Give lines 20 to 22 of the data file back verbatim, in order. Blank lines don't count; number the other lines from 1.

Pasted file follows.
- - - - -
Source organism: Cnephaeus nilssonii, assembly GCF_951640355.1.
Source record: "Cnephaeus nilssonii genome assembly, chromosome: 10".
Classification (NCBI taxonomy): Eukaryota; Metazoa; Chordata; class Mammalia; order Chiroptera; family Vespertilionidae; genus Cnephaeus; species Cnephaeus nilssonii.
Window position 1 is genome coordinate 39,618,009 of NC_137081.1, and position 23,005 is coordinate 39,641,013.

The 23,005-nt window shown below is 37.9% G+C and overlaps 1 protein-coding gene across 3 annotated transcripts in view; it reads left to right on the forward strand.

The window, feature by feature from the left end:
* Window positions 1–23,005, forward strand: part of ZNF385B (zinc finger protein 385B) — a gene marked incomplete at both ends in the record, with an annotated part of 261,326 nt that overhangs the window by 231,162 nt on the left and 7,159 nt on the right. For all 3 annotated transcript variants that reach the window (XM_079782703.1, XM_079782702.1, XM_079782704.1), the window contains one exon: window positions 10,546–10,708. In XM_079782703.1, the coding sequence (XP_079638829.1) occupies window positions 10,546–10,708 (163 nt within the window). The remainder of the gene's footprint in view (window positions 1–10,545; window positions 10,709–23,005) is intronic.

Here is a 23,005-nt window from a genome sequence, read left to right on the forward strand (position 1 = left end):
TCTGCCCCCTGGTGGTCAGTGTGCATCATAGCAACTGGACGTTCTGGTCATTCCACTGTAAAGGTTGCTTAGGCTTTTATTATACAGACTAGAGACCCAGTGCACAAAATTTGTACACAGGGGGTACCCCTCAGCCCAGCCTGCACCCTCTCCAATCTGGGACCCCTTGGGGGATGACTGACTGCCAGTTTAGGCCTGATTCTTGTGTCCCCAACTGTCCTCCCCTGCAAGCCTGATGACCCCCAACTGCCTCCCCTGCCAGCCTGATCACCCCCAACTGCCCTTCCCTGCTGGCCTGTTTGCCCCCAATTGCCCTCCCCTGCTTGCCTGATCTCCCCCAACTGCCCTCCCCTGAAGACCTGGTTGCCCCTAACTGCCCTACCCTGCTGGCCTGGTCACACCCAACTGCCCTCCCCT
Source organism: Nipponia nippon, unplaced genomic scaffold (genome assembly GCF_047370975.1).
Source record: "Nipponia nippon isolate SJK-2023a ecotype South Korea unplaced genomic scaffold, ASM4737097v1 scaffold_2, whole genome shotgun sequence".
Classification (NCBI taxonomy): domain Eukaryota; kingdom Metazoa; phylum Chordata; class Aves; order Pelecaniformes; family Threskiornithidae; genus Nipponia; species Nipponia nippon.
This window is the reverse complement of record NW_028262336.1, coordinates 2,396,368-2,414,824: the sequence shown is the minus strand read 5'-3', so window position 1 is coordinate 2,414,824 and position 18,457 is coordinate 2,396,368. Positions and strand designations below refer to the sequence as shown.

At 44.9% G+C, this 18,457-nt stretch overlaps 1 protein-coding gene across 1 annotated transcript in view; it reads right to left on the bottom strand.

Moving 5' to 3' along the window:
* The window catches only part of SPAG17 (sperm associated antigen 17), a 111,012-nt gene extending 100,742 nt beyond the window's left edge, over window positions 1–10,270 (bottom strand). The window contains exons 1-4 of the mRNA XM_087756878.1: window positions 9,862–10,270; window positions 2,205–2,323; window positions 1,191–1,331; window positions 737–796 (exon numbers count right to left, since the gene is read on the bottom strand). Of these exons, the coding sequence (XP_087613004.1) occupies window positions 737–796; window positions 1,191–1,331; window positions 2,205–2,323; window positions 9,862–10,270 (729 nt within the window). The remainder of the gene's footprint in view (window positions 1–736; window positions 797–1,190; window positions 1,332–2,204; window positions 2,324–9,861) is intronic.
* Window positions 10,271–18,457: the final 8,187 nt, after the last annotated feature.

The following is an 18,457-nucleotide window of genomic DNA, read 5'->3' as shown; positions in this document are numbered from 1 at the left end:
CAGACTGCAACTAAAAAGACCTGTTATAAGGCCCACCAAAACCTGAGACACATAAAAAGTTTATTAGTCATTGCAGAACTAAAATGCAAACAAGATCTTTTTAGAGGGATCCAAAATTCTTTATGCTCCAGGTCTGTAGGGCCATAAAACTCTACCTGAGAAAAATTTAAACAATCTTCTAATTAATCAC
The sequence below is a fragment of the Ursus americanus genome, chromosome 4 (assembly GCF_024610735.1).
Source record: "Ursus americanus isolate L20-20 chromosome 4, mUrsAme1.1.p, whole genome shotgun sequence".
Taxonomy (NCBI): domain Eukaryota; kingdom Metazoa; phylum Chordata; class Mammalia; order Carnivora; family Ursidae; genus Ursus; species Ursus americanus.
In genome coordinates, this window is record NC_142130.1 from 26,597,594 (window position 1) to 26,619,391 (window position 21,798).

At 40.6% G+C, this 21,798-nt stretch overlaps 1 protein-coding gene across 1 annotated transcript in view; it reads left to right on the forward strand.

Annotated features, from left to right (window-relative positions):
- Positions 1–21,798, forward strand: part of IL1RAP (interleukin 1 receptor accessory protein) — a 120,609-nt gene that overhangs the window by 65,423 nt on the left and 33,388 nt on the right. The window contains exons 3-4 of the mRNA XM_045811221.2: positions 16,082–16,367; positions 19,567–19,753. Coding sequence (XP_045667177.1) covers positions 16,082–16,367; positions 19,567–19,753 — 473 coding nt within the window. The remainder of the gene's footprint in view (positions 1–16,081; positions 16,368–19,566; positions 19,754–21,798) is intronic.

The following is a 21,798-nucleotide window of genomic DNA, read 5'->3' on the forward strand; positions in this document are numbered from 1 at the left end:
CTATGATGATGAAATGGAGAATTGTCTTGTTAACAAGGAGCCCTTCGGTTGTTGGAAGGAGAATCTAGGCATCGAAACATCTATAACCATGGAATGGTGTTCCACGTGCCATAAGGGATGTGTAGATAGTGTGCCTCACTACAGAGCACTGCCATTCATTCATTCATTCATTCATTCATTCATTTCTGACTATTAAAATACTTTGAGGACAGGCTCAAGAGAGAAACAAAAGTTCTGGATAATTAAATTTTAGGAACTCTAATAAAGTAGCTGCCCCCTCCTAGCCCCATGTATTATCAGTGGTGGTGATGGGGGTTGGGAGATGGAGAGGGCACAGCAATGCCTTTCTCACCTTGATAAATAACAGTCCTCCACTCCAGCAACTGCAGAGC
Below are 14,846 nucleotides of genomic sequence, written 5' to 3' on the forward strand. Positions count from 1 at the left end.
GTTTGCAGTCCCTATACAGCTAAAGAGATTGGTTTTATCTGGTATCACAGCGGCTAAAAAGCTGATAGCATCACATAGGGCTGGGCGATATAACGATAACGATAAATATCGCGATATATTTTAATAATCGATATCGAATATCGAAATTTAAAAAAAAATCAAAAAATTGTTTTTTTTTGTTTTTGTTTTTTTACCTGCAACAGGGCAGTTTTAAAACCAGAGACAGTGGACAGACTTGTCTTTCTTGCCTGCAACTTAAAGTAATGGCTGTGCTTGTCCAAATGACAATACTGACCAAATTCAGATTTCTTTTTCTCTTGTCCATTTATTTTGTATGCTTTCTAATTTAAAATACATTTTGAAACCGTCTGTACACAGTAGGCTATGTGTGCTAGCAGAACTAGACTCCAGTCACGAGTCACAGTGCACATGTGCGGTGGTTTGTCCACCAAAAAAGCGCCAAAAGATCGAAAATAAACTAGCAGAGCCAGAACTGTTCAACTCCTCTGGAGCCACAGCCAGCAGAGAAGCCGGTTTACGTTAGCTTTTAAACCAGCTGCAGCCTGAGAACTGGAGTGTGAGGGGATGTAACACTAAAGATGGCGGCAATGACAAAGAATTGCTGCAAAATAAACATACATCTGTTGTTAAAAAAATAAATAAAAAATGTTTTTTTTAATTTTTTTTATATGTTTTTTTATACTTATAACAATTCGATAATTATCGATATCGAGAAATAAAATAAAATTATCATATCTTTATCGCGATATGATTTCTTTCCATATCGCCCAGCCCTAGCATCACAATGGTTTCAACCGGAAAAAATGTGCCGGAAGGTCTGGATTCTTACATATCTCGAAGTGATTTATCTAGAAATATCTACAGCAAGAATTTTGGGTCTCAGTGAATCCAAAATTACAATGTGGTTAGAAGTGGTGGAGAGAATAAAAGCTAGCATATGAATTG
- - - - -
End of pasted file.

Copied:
The sequence below is a fragment of the Ursus americanus genome, chromosome 4 (assembly GCF_024610735.1).
Source record: "Ursus americanus isolate L20-20 chromosome 4, mUrsAme1.1.p, whole genome shotgun sequence".
Taxonomy (NCBI): domain Eukaryota; kingdom Metazoa; phylum Chordata; class Mammalia; order Carnivora; family Ursidae; genus Ursus; species Ursus americanus.